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YG CEO survives no-confidence vote

  • Published : Mar 22, 2019 - 14:26
  • Updated : Mar 22, 2019 - 14:26

YG Entertainment CEO Yang Min-suk, younger brother of the agency’s founder and chief producer Yang Hyun-suk, survived a no-confidence vote at a shareholders meeting Friday despite snowballing allegations against former Big Bang member Seungri and the company’s leadership.

Unlike earlier expectations that angry investors could protest about falling stock prices, the meeting that started at 9:30 a.m. ended in just 15 minutes without much trouble. Most of the agenda items, including re-election of the incumbent CEO, got almost unanimous approval from shareholders.

Adding to mounting criticism about the lax management of its artists, the CEO and his brother are facing fresh allegations of tax evasion. On Thursday, the tax authorities raided its headquarters in Hapjeong-dong, western Seoul, to secure accounting documents.

“I take these cases very seriously. I’ll faithfully cooperate with the ongoing investigations,” the CEO told reporters before attending the shareholders meeting. “I hope I will have an opportunity to comment on additional positions and future plans when comprehensive results come out.”

He declined to comment on tax evasion allegations. The Yang brothers are suspected of evading taxes by registering a Seoul club they own as a restaurant, not entertainment business subject to higher taxes.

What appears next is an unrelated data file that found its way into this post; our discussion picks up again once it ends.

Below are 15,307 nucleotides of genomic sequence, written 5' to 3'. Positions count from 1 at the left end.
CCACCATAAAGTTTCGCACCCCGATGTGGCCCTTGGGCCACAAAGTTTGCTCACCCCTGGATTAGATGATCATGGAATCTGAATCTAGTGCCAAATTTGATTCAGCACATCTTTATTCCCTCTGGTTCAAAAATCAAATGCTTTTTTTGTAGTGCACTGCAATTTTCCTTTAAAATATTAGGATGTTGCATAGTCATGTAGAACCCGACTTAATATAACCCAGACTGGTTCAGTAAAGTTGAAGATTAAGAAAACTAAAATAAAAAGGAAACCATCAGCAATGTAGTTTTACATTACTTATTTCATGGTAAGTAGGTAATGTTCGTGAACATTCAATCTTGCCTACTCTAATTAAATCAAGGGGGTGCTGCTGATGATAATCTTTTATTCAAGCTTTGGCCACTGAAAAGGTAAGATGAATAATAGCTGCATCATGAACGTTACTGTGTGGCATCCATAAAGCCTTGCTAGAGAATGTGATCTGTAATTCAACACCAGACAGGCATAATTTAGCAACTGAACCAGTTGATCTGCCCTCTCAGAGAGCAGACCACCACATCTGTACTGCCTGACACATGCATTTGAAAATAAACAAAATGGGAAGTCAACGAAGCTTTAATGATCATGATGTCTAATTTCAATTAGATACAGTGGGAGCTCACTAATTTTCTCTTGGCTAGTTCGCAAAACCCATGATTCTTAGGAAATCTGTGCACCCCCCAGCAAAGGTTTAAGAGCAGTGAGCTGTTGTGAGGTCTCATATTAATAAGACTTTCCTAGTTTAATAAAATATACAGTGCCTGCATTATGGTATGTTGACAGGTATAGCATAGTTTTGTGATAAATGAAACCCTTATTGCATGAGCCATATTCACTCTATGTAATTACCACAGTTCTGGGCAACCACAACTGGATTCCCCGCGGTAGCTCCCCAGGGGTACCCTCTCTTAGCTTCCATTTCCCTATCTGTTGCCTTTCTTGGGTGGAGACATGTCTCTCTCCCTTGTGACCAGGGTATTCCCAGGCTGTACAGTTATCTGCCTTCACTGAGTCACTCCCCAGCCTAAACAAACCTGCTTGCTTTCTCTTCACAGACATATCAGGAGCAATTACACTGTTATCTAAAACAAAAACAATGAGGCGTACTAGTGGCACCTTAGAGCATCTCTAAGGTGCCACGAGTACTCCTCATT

Even though the CEO may have won the confidence vote, industry watchers say he and the agency will be beset with a many unsolved problems to recover trust from investors. Its stock price has tumbled almost 30 percent in recent weeks since police investigations started last month into Seungri’s sex bribery and corruption allegations.

Some sources say it is also likely that its key investor Great World Music Investment, a subsidiary of L Catterton Asia, a private equity fund of French fashion powerhouse LVMH Group, could consider selling its redeemable convertible preference shares worth $60 million that were purchased at 48,000 won ($48.29) apiece back in 2014. Now the stock is trading at about 36,000 won. The company is required to decide on the sale of the stake by October this year.

Since the agency’s listing on the local bourse in 2011, the younger Yang has led its sprawling business while his older brother and largest shareholder stepped away from day-to-day operations to focus on his producer role.

Founder Yang and the CEO own 16.12 percent and 3.31 percent stake in the company, respectively.

Key institutional investors who are obliged to disclose their stake ownership of more than 5 percent include LVMH-backed Global World Music Investment at 9.53 percent, Naver at 8.5 percent, Shanghai Fengying Business Consultant Partnership at 7.54 percent and the state-run pension fund National Pension Service with 6.06 percent. In the meantime, China’s Tencent Mobility is also known to have acquired a 4.1 percent stake recently.

By Hong Dam-young (lotus@heraldcorp.com)